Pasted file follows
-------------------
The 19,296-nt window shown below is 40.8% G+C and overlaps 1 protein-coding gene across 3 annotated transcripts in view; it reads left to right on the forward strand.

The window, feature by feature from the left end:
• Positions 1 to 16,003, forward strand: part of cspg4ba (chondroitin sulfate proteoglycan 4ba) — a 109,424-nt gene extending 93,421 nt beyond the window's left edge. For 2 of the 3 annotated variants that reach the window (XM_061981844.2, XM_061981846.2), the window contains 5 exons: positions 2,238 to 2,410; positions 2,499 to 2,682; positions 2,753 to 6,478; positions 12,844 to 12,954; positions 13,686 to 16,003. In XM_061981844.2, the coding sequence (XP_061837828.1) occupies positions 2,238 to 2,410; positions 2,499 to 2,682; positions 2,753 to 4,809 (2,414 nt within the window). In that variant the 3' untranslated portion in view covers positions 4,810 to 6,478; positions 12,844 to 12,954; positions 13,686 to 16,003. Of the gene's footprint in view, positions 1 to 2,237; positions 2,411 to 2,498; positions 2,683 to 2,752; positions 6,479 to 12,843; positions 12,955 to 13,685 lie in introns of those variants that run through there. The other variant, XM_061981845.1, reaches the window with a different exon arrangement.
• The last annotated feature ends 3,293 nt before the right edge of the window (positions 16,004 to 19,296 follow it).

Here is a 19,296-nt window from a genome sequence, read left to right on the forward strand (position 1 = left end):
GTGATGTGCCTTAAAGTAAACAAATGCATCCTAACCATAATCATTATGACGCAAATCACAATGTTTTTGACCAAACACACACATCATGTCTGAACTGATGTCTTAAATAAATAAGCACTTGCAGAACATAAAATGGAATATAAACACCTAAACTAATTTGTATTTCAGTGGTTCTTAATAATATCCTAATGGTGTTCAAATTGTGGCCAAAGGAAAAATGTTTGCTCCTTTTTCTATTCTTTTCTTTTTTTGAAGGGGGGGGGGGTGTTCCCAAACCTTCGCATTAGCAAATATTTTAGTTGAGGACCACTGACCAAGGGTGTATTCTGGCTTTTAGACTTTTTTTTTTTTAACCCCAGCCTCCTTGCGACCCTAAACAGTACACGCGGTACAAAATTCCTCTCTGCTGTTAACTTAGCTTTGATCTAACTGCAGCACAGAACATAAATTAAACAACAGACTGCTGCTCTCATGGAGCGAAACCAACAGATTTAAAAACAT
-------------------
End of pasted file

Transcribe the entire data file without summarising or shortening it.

The 19,296-nt window shown below is 40.8% G+C and overlaps 1 protein-coding gene across 3 annotated transcripts in view; it reads left to right on the forward strand.

The window, feature by feature from the left end:
• Positions 1 to 16,003, forward strand: part of cspg4ba (chondroitin sulfate proteoglycan 4ba) — a 109,424-nt gene extending 93,421 nt beyond the window's left edge. For 2 of the 3 annotated variants that reach the window (XM_061981844.2, XM_061981846.2), the window contains 5 exons: positions 2,238 to 2,410; positions 2,499 to 2,682; positions 2,753 to 6,478; positions 12,844 to 12,954; positions 13,686 to 16,003. In XM_061981844.2, the coding sequence (XP_061837828.1) occupies positions 2,238 to 2,410; positions 2,499 to 2,682; positions 2,753 to 4,809 (2,414 nt within the window). In that variant the 3' untranslated portion in view covers positions 4,810 to 6,478; positions 12,844 to 12,954; positions 13,686 to 16,003. Of the gene's footprint in view, positions 1 to 2,237; positions 2,411 to 2,498; positions 2,683 to 2,752; positions 6,479 to 12,843; positions 12,955 to 13,685 lie in introns of those variants that run through there. The other variant, XM_061981845.1, reaches the window with a different exon arrangement.
• The last annotated feature ends 3,293 nt before the right edge of the window (positions 16,004 to 19,296 follow it).

Here is a 19,296-nt window from a genome sequence, read left to right on the forward strand (position 1 = left end):
GTGATGTGCCTTAAAGTAAACAAATGCATCCTAACCATAATCATTATGACGCAAATCACAATGTTTTTGACCAAACACACACATCATGTCTGAACTGATGTCTTAAATAAATAAGCACTTGCAGAACATAAAATGGAATATAAACACCTAAACTAATTTGTATTTCAGTGGTTCTTAATAATATCCTAATGGTGTTCAAATTGTGGCCAAAGGAAAAATGTTTGCTCCTTTTTCTATTCTTTTCTTTTTTTGAAGGGGGGGGGGGTGTTCCCAAACCTTCGCATTAGCAAATATTTTAGTTGAGGACCACTGACCAAGGGTGTATTCTGGCTTTTAGACTTTTTTTTTTTTAACCCCAGCCTCCTTGCGACCCTAAACAGTACACGCGGTACAAAATTCCTCTCTGCTGTTAACTTAGCTTTGATCTAACTGCAGCACAGAACATAAATTAAACAACAGACTGCTGCTCTCATGGAGCGAAACCAACAGATTTAAAAACAT